I Don’t Do Yoga, I’m Not Flexible. ~ Kelly Larisey

Via on Mar 1, 2012

If I had a dollar for every time I’ve heard, “I don’t do yoga, I’m not flexible,” I wouldn’t be rich, but I would be able to continue my daily bhakti chai habit.

Photo credit: Cara Brostrom

Yes, flexibility is a benefit of yoga asana, but not a prerequisite. It doesn’t matter if you are unable to touch your toes or unable to come into a lunge – your body will learn how to do this after you start “doing” yoga.

There is still quite a bit of backlash from Equinox’s viral video of Briohny Smith’s beautiful yoga practice. With that said, how are we supposed to spread the love of yoga to new students when the public is seeing advertisements of perfect, flexible bodies performing such advanced postures? I get the message that is trying to be sent, but I am not sure if the message is being received correctly by the general public.

When starting anything new, it is important to start without any preconceptions.

It’s hard, but necessary. Think back to the time in your childhood when you were taught how to ride a bike – beginning a yoga practice is no different. The most important piece to be aware of when starting a yoga practice is to be flexible in the mind and heart – meaning, start with an open mind and open heart. From there, everything will blossom.

Once you begin practicing, you’ll begin to see a transformation in your life off the mat, it might sound cliché, but, it is so true. So, get on the mat! Go. Now. Take three classes and then tell me what you think. You’ll have no clue what adho mukha svanasana is, but, you’ll get it, I promise.

A couple nuggets of knowledge for you to take with you to your neighborhood yoga studio so that you won’t feel like too much of  a yoga newbie:

  1. Do us all a favor – don’t wear any perfume or smell good lotions
  2. Bring a mat or be prepared to pay a mat rental fee
  3. Bring a water bottle (full of water, of course)
  4. Bring a towel, especially if the class is heated
  5. Take your shoes off before entering the studio
  6. Be prepared to discuss any bodily injuries with your teacher
  7. The Sanskrit name of yoga postures all end in “asana
  8. Yoga classes are all composed of five defining poses (forward folds, back bends, balance, inversions, twists) that can be performed in four different positions (standing, sitting, supine, prone)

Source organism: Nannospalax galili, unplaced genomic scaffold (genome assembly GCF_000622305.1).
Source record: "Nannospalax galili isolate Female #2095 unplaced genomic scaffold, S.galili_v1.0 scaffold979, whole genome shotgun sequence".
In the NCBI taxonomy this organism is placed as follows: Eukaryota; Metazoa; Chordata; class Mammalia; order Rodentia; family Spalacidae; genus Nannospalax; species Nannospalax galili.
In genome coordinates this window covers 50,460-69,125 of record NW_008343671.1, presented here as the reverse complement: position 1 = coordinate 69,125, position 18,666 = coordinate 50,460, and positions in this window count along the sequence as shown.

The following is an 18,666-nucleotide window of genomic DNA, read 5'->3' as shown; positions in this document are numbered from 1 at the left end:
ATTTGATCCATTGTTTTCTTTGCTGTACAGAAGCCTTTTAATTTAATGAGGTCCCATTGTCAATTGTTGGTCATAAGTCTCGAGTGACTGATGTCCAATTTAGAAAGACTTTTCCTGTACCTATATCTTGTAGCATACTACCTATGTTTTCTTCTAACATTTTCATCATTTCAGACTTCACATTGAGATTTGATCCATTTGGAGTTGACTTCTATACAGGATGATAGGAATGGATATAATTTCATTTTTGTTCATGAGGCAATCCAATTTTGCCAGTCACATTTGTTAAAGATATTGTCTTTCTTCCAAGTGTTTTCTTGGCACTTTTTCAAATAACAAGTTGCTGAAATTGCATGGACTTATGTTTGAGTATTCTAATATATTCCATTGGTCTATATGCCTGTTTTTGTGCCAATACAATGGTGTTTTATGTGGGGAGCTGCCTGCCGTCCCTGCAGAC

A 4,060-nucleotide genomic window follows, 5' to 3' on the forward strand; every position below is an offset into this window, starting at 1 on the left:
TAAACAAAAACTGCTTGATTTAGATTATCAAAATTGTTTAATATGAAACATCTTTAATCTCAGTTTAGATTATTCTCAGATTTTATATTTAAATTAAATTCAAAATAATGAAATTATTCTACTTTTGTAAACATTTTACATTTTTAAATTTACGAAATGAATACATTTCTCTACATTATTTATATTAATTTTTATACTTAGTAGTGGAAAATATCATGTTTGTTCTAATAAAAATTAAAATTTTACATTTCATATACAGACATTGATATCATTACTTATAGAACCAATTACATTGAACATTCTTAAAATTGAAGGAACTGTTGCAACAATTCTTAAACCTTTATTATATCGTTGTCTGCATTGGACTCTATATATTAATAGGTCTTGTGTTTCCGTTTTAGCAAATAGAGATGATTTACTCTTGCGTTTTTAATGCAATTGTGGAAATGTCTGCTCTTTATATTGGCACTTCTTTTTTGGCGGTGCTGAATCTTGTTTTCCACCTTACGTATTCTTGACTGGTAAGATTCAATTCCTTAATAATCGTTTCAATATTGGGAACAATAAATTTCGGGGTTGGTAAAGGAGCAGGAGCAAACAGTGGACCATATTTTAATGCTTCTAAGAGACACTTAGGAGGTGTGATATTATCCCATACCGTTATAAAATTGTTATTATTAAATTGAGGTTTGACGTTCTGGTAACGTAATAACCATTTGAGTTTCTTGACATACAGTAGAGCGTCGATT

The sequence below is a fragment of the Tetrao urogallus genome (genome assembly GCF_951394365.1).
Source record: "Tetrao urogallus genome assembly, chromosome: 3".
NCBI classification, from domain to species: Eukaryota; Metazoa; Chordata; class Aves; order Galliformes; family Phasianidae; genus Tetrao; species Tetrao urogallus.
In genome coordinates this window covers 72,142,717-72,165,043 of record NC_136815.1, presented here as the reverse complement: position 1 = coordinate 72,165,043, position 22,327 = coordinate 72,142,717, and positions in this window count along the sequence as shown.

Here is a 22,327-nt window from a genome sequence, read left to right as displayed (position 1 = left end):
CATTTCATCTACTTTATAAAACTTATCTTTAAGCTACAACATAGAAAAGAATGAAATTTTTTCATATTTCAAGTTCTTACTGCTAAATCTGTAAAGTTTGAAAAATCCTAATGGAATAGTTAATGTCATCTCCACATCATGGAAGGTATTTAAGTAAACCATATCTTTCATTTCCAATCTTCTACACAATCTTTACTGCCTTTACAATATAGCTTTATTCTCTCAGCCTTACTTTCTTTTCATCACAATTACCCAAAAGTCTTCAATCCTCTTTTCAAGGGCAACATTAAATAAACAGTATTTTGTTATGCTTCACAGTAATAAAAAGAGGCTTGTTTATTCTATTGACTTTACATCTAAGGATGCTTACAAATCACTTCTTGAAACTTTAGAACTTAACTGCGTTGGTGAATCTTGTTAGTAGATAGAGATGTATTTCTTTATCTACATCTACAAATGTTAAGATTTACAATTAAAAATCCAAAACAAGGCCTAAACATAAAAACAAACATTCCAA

After your first class, you’ll be hooked – you’ll walk out of the studio feeling wonderfully, walking taller, standing taller, and enjoying the yoga-high.

Benefits of a physical yoga practice include (but are not limited to):

  1. Stress reduction
  2. Increased and enhanced fitness
  3. Increased flexibility and strength
  4. Body-mind balance
  5. Pain relief
  6. Enhanced breathing
  7. Weight management
  8. Improved circulation
  9. Focusing on the present
  10. Inner peace, calmness, clarity
  11. Happiness
  12. Not to mention, you will also be able to handle hard decisions and the ebb and flow of life with compassion, grace, and poise

Yes, beginning a yoga practice can be a bit overwhelming, scary, uncomfortable, etc, but, isn’t one of the ends of yoga practice learning how to be comfortable in uncomfortable situations?

Read more: The Joys of Subbing & Accuracy & Inaccuracy in Yoga Practice: It’s all About Perception. 

Photo credit here.

~

Editor: Tanya Lee Markul

Kelly Larisey is a yoga teacher at The Little Yoga Studio in beautiful Boulder, Colorado. She has been practicing yoga for the last six years. While Kelly was attending graduate school for counseling and guidance, she found the transformative effects of her yoga practice greatly benefit her work with students. She immediately enrolled in a year-long yoga teacher training program to weave together her two passions. Finishing both her Master’s and her RYT 200 in July, 2010, Kelly and her husband relocated to Boulder to immerse themselves in the Boulder lifestyle of mindfulness, sustainability, and outdoor recreation. Kelly’s yoga practice has helped her maintain balance, peace, and calmness. Her love of yoga is contagious – she enjoys spreading the yoga love! Feel free to contact her at kelly.larisey@gmail.com.

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3 Responses to “I Don’t Do Yoga, I’m Not Flexible. ~ Kelly Larisey”

  1. Shar Qaan says:

    Hatha yoga is largely prescribed for those already physically fit, given the rigor of the practice.

    • Jerry says:

      I disagree, Shar. There are many options out there in various setting for people of all abilities to practice yoga.

  2. [...] I Don’t Do Yoga, I’m Not Flexible. ~ Kelly Larisey [...]

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